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Let $x$ be a transcendental number Algebraically Independent from $\pi$. It is known if $ \sin x $ is also transcendental or algebraic?

For example, is $\sin \sqrt{2}^\sqrt{2}\pi$ algebraic or transcendental?

NOTE: Then the sine of an transcendental number is not necessary transcendental. Are there any known example in which $\sin x$ is algebraic for another transcendental number, different of $\pi$ and that is not defined with the use of inverse trigonometric functions?

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closed as off-topic by Claude Leibovici, JMP, Watson, achille hui, Morgan Rodgers May 20 '16 at 7:26

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  • $\begingroup$ @Fakemistake : maybe he meant $\frac{x}{2 \pi}$ is transcendental ? (it seems that $\sqrt{2}^{\sqrt{2}}$ is transcendental math.stackexchange.com/a/446905/276986 , https://en.wikipedia.org/wiki/Gelfond–Schneider_theorem ) $\endgroup$ – reuns May 20 '16 at 6:05
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    $\begingroup$ The are countably many algebraic and uncountably many transcendental numbers. So the statement "sin transcedental is always algebraic" cannot be true. As Fakemistake's example show, "sin transcendental is always transcedental" is also false. $\endgroup$ – achille hui May 20 '16 at 6:06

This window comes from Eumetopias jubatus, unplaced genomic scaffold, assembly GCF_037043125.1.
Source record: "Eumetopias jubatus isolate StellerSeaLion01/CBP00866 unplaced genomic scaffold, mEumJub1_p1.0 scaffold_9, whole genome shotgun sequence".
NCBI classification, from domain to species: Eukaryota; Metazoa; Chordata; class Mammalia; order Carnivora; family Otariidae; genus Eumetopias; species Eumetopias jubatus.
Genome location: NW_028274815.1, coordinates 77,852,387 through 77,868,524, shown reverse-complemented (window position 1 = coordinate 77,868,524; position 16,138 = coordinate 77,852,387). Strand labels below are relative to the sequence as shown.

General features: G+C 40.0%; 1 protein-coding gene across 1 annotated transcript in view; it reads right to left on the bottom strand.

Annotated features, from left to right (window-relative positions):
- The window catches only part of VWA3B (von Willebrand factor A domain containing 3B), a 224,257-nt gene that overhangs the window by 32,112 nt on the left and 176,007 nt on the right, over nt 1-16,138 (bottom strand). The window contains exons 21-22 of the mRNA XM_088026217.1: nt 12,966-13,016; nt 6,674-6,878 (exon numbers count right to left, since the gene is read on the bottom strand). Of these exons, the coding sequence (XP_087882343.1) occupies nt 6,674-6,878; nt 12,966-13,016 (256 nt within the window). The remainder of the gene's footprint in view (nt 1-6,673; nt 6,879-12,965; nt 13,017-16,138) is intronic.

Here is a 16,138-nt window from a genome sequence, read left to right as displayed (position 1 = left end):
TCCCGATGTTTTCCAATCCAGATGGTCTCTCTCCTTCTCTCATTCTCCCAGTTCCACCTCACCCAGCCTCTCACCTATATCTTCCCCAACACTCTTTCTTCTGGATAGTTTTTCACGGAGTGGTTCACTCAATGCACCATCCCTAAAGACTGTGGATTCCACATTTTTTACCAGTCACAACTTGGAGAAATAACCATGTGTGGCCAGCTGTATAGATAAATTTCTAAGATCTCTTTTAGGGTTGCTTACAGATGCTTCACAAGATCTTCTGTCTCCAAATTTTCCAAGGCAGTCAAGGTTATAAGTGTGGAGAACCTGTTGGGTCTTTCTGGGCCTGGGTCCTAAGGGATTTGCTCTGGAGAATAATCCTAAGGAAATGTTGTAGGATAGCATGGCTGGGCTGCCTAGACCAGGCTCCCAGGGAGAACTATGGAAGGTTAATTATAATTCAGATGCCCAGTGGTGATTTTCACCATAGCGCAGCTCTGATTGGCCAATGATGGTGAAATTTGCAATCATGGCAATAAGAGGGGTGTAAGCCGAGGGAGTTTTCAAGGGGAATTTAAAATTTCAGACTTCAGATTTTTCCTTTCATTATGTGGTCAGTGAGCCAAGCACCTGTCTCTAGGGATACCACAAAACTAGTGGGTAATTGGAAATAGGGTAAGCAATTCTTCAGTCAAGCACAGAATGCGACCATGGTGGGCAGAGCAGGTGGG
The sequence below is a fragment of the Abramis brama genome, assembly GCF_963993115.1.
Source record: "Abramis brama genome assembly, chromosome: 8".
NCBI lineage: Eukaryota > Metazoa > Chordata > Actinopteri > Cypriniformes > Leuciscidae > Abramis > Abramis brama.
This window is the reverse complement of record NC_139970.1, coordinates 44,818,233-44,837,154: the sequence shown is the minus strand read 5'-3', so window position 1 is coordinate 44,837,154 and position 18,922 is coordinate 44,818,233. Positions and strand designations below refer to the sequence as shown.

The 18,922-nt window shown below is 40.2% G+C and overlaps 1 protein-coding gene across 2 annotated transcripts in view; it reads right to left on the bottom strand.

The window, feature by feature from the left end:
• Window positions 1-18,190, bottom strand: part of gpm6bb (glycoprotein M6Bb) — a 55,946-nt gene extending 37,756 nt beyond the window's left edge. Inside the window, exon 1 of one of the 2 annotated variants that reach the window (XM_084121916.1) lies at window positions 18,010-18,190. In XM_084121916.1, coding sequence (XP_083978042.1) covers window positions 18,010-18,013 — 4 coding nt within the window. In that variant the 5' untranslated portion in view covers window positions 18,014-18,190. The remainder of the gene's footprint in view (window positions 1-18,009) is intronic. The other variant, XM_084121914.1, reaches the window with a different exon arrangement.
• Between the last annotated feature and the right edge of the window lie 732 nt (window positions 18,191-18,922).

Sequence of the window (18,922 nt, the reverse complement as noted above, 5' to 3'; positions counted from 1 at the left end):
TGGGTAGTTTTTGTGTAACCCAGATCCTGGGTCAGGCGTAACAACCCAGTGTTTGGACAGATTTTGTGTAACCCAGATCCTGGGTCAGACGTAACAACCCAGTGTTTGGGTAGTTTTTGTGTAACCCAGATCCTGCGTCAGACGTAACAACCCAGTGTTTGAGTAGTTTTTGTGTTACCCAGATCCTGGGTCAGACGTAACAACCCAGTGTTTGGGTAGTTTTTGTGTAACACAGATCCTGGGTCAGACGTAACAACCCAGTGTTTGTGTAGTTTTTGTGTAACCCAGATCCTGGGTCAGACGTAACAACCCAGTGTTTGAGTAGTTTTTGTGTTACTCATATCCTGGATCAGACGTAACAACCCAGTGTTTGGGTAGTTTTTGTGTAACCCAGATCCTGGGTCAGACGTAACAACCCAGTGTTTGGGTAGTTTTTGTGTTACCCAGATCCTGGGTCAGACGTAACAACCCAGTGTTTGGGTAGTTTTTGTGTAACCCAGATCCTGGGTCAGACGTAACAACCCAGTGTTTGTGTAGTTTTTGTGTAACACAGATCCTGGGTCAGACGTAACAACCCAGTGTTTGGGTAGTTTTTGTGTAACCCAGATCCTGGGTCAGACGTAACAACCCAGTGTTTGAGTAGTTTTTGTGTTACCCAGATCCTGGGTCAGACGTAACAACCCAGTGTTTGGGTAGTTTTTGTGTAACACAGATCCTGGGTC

• $\begingroup$ @achillehui : what about what I wrote ? $\endgroup$ – reuns May 20 '16 at 6:08
  • $\begingroup$ @user1952009 - I don't have an example at hand for your case. I'll wait until OP clarify what hir mean. $\endgroup$ – achille hui May 20 '16 at 6:10
  • $\begingroup$ Check out en.wikipedia.org/wiki/Schanuel%27s_conjecture $\endgroup$ – shai horowitz May 20 '16 at 7:27
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$\arcsin(1/3)$ is known to be transcendental, so it is a transcendental number whose sine is algebraic, indeed, rational.

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